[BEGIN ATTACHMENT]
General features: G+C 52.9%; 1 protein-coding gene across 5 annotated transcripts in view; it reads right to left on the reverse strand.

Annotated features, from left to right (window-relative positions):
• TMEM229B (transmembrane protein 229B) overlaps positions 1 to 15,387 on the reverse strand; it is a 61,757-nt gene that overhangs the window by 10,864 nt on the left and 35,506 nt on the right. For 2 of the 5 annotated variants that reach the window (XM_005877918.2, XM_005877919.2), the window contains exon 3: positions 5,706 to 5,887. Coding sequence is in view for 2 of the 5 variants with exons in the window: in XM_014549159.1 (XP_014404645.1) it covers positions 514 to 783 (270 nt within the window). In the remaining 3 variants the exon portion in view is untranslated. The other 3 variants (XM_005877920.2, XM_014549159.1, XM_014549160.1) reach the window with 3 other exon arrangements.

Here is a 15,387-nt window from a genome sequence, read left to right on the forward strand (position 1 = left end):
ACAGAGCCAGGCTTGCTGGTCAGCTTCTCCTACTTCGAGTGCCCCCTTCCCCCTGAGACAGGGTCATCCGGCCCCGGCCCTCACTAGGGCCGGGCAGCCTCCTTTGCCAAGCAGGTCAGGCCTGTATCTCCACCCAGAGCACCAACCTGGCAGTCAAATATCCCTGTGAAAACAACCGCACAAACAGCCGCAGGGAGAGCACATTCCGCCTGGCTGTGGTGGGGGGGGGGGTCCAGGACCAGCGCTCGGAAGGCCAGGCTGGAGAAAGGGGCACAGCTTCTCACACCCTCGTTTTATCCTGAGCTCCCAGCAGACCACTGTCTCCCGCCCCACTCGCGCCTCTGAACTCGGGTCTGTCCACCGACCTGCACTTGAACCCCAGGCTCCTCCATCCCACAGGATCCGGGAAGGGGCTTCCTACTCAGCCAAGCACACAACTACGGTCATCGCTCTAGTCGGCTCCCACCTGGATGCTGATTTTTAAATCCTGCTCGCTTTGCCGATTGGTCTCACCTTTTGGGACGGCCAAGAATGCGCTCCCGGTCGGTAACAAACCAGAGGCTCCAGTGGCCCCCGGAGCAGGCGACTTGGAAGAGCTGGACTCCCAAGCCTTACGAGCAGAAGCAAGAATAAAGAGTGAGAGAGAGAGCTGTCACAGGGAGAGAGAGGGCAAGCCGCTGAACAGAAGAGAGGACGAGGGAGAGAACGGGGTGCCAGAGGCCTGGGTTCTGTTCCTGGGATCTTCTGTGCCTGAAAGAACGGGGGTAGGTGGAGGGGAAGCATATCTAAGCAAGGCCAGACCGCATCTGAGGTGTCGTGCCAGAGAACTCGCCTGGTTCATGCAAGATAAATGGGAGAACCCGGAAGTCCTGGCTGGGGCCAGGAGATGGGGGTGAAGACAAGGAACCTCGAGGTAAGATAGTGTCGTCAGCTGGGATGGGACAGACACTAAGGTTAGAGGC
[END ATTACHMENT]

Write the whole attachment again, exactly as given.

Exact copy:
General features: G+C 52.9%; 1 protein-coding gene across 5 annotated transcripts in view; it reads right to left on the reverse strand.

Annotated features, from left to right (window-relative positions):
• TMEM229B (transmembrane protein 229B) overlaps positions 1 to 15,387 on the reverse strand; it is a 61,757-nt gene that overhangs the window by 10,864 nt on the left and 35,506 nt on the right. For 2 of the 5 annotated variants that reach the window (XM_005877918.2, XM_005877919.2), the window contains exon 3: positions 5,706 to 5,887. Coding sequence is in view for 2 of the 5 variants with exons in the window: in XM_014549159.1 (XP_014404645.1) it covers positions 514 to 783 (270 nt within the window). In the remaining 3 variants the exon portion in view is untranslated. The other 3 variants (XM_005877920.2, XM_014549159.1, XM_014549160.1) reach the window with 3 other exon arrangements.

Here is a 15,387-nt window from a genome sequence, read left to right on the forward strand (position 1 = left end):
ACAGAGCCAGGCTTGCTGGTCAGCTTCTCCTACTTCGAGTGCCCCCTTCCCCCTGAGACAGGGTCATCCGGCCCCGGCCCTCACTAGGGCCGGGCAGCCTCCTTTGCCAAGCAGGTCAGGCCTGTATCTCCACCCAGAGCACCAACCTGGCAGTCAAATATCCCTGTGAAAACAACCGCACAAACAGCCGCAGGGAGAGCACATTCCGCCTGGCTGTGGTGGGGGGGGGGGTCCAGGACCAGCGCTCGGAAGGCCAGGCTGGAGAAAGGGGCACAGCTTCTCACACCCTCGTTTTATCCTGAGCTCCCAGCAGACCACTGTCTCCCGCCCCACTCGCGCCTCTGAACTCGGGTCTGTCCACCGACCTGCACTTGAACCCCAGGCTCCTCCATCCCACAGGATCCGGGAAGGGGCTTCCTACTCAGCCAAGCACACAACTACGGTCATCGCTCTAGTCGGCTCCCACCTGGATGCTGATTTTTAAATCCTGCTCGCTTTGCCGATTGGTCTCACCTTTTGGGACGGCCAAGAATGCGCTCCCGGTCGGTAACAAACCAGAGGCTCCAGTGGCCCCCGGAGCAGGCGACTTGGAAGAGCTGGACTCCCAAGCCTTACGAGCAGAAGCAAGAATAAAGAGTGAGAGAGAGAGCTGTCACAGGGAGAGAGAGGGCAAGCCGCTGAACAGAAGAGAGGACGAGGGAGAGAACGGGGTGCCAGAGGCCTGGGTTCTGTTCCTGGGATCTTCTGTGCCTGAAAGAACGGGGGTAGGTGGAGGGGAAGCATATCTAAGCAAGGCCAGACCGCATCTGAGGTGTCGTGCCAGAGAACTCGCCTGGTTCATGCAAGATAAATGGGAGAACCCGGAAGTCCTGGCTGGGGCCAGGAGATGGGGGTGAAGACAAGGAACCTCGAGGTAAGATAGTGTCGTCAGCTGGGATGGGACAGACACTAAGGTTAGAGGC